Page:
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Longitudinal tumour volume data from head-and-neck cancer patients show that tumours of comparable pre-treatment size and stage may respond very differently to the same radiotherapy fractionation protocol. Mathematical models are often proposed to predict treatment outcome in this context, and have the potential to guide clinical decision-making and inform personalised fractionation protocols. Hindering effective use of models in this context is the sparsity of clinical measurements juxtaposed with the model complexity required to produce the full range of possible patient responses. In this work, we present a compartment model of tumour volume and tumour composition, which, despite relative simplicity, is capable of producing a wide range of patient responses. We then develop novel statistical methodology and leverage a cohort of existing clinical data to produce a predictive model of both tumour volume progression and the associated level of uncertainty that evolves throughout a patient's course of treatment. To capture inter-patient variability, all model parameters are patient specific, with a bootstrap particle filter-like Bayesian approach developed to model a set of training data as prior knowledge. We validate our approach against a subset of unseen data, and demonstrate both the predictive ability of our trained model and its limitations.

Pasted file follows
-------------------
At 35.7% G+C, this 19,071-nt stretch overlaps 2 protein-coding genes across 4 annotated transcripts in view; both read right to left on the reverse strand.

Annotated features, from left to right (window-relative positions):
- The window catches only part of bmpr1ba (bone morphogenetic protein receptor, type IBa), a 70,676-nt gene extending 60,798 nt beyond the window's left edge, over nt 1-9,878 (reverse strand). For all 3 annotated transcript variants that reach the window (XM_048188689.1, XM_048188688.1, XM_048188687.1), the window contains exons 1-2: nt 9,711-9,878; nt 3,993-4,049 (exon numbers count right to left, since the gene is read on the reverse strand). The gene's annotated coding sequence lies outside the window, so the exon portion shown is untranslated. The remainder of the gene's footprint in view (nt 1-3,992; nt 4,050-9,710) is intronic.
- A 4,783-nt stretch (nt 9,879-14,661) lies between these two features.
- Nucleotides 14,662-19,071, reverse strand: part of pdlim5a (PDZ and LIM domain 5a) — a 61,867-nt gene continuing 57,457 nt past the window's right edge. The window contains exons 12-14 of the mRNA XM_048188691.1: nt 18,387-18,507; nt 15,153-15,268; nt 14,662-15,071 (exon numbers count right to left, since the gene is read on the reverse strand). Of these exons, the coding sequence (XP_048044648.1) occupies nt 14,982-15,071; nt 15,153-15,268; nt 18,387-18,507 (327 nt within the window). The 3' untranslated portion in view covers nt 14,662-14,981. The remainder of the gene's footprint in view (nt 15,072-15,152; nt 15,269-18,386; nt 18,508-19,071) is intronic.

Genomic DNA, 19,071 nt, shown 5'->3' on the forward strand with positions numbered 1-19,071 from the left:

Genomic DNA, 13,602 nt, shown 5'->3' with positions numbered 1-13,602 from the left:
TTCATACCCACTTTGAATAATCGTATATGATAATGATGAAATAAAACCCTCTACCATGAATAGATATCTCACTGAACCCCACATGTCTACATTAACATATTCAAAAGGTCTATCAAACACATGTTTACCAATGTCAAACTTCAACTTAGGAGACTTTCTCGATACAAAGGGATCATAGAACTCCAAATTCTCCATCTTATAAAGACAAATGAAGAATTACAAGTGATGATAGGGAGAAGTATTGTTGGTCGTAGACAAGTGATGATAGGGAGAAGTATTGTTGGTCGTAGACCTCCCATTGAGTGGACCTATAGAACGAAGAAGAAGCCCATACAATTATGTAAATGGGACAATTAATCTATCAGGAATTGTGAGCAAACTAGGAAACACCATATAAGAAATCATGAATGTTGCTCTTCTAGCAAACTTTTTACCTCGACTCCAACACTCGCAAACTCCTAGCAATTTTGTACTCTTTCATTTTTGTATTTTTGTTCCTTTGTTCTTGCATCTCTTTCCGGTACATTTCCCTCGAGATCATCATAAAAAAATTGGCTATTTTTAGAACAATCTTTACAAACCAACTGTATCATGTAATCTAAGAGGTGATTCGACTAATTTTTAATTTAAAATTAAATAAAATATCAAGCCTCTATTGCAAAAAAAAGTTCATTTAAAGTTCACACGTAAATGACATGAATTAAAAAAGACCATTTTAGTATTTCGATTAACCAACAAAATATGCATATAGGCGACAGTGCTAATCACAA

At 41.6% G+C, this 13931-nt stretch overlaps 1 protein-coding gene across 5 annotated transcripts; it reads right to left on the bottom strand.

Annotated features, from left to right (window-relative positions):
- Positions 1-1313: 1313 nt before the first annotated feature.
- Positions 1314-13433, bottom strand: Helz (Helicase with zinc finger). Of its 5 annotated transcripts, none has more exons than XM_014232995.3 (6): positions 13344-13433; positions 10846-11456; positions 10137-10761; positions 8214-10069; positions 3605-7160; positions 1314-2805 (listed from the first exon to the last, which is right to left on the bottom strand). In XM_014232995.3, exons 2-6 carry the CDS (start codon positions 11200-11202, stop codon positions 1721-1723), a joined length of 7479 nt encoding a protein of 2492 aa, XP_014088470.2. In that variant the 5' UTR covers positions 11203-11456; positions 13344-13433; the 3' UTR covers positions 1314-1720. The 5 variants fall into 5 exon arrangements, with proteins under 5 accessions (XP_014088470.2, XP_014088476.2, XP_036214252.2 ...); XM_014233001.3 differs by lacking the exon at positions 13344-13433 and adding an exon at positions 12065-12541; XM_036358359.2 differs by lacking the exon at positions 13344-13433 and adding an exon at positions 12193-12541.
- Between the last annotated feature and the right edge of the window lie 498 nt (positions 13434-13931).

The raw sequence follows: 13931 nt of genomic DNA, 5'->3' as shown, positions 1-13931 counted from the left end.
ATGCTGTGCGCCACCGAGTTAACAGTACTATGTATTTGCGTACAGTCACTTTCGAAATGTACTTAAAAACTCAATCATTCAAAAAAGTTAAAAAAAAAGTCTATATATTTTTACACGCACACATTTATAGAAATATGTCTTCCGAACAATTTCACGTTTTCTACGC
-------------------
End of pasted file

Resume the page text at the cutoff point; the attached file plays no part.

Original publication




Journal article


Bull Math Biol

Publication Date





Head-and-neck cancer, Heterogeneity, Patient variability, Predictive model, Radiotherapy, Uncertainty, Humans, Bayes Theorem, Models, Biological, Mathematical Concepts, Models, Theoretical, Neoplasms